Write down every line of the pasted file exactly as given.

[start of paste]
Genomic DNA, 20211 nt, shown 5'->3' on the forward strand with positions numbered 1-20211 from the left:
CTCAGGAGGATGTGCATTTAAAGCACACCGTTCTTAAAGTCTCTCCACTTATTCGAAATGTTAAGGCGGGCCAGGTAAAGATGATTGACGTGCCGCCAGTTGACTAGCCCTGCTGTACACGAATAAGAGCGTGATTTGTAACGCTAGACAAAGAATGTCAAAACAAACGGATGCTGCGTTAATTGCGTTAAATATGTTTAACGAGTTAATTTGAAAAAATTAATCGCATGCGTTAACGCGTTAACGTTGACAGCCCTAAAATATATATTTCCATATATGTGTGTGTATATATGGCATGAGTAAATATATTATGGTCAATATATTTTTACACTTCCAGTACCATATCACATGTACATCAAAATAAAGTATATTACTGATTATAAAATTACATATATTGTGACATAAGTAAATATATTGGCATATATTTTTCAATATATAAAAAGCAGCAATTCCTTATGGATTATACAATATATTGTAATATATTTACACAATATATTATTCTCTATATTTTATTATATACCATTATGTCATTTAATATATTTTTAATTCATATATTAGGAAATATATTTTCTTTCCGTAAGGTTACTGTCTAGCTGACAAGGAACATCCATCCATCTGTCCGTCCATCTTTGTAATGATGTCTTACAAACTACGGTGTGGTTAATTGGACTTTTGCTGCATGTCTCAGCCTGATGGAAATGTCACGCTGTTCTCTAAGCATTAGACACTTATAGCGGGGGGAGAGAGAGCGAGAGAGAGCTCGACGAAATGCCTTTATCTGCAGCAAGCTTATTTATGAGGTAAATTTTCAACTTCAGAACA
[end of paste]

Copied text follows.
Genomic DNA, 20211 nt, shown 5'->3' on the forward strand with positions numbered 1-20211 from the left:
CTCAGGAGGATGTGCATTTAAAGCACACCGTTCTTAAAGTCTCTCCACTTATTCGAAATGTTAAGGCGGGCCAGGTAAAGATGATTGACGTGCCGCCAGTTGACTAGCCCTGCTGTACACGAATAAGAGCGTGATTTGTAACGCTAGACAAAGAATGTCAAAACAAACGGATGCTGCGTTAATTGCGTTAAATATGTTTAACGAGTTAATTTGAAAAAATTAATCGCATGCGTTAACGCGTTAACGTTGACAGCCCTAAAATATATATTTCCATATATGTGTGTGTATATATGGCATGAGTAAATATATTATGGTCAATATATTTTTACACTTCCAGTACCATATCACATGTACATCAAAATAAAGTATATTACTGATTATAAAATTACATATATTGTGACATAAGTAAATATATTGGCATATATTTTTCAATATATAAAAAGCAGCAATTCCTTATGGATTATACAATATATTGTAATATATTTACACAATATATTATTCTCTATATTTTATTATATACCATTATGTCATTTAATATATTTTTAATTCATATATTAGGAAATATATTTTCTTTCCGTAAGGTTACTGTCTAGCTGACAAGGAACATCCATCCATCTGTCCGTCCATCTTTGTAATGATGTCTTACAAACTACGGTGTGGTTAATTGGACTTTTGCTGCATGTCTCAGCCTGATGGAAATGTCACGCTGTTCTCTAAGCATTAGACACTTATAGCGGGGGGAGAGAGAGCGAGAGAGAGCTCGACGAAATGCCTTTATCTGCAGCAAGCTTATTTATGAGGTAAATTTTCAACTTCAGAACA